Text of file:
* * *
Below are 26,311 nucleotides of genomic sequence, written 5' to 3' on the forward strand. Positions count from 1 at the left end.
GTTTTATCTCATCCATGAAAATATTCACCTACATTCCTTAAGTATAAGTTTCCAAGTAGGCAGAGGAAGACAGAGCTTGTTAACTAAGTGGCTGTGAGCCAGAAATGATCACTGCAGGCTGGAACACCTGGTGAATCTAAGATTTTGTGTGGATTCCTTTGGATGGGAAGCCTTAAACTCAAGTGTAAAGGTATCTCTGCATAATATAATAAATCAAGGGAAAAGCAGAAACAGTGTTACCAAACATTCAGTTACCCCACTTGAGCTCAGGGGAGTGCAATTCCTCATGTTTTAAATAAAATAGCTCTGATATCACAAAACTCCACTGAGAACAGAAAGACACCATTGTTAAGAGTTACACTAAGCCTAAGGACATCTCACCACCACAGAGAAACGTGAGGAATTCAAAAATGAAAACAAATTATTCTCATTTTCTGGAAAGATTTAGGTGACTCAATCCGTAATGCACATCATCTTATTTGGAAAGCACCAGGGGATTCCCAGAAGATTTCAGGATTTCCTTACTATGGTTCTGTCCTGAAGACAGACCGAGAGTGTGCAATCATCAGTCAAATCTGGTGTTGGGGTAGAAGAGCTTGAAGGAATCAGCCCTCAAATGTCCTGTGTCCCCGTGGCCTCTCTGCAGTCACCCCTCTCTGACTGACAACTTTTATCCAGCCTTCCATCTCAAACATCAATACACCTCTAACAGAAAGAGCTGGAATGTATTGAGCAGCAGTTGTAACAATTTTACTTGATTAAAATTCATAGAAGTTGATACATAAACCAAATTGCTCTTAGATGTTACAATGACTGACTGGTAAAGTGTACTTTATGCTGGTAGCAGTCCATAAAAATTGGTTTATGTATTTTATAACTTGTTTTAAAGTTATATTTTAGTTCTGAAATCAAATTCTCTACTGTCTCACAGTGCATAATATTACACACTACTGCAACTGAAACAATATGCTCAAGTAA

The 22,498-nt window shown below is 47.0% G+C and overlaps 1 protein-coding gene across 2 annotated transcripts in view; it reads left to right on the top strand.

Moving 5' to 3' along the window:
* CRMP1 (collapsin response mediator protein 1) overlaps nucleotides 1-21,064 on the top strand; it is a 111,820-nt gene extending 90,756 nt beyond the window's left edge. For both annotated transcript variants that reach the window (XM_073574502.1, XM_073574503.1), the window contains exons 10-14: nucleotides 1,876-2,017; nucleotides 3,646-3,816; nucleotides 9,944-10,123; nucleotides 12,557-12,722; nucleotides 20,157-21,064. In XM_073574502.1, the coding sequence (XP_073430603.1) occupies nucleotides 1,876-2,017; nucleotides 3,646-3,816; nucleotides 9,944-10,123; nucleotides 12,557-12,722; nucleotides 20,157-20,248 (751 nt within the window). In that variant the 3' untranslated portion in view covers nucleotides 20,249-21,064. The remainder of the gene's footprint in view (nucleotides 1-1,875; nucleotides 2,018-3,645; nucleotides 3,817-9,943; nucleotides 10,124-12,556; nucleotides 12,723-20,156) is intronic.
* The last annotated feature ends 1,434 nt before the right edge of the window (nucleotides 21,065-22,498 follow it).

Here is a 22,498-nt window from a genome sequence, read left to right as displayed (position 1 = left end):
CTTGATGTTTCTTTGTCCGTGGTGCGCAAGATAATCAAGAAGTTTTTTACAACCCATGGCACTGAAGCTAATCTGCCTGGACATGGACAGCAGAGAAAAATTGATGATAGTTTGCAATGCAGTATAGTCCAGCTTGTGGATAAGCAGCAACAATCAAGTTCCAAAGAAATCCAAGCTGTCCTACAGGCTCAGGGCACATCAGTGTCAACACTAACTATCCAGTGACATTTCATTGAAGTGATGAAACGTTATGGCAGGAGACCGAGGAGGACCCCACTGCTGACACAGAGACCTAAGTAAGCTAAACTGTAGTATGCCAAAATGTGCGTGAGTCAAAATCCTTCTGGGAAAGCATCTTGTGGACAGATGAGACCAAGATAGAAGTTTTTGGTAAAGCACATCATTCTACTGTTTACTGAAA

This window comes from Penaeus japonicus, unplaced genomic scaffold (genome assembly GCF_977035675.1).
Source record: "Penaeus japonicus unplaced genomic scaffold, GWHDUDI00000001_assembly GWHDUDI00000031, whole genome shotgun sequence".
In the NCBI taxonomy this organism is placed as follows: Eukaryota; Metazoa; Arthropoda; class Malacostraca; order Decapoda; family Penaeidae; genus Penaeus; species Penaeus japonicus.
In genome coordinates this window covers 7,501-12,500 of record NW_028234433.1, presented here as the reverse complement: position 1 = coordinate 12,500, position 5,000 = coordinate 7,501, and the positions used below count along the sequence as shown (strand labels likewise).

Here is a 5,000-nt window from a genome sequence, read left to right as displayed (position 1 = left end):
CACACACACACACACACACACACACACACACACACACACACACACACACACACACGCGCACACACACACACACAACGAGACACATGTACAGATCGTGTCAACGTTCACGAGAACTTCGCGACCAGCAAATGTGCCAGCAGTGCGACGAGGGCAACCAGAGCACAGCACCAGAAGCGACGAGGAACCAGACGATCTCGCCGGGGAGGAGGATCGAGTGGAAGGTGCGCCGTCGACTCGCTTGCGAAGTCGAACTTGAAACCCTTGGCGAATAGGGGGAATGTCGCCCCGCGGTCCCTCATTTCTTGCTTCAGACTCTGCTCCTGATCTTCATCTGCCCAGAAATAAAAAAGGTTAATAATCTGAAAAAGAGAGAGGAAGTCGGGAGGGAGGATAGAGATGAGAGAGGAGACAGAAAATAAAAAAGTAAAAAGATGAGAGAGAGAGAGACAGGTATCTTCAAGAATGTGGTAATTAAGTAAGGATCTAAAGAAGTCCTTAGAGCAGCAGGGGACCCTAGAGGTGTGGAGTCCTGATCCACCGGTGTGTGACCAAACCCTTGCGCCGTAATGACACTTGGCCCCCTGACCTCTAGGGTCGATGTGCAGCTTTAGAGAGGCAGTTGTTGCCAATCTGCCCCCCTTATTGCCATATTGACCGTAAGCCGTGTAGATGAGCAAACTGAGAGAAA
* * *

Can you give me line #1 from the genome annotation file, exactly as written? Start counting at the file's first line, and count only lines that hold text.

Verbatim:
Below are 26,311 nucleotides of genomic sequence, written 5' to 3' on the forward strand. Positions count from 1 at the left end.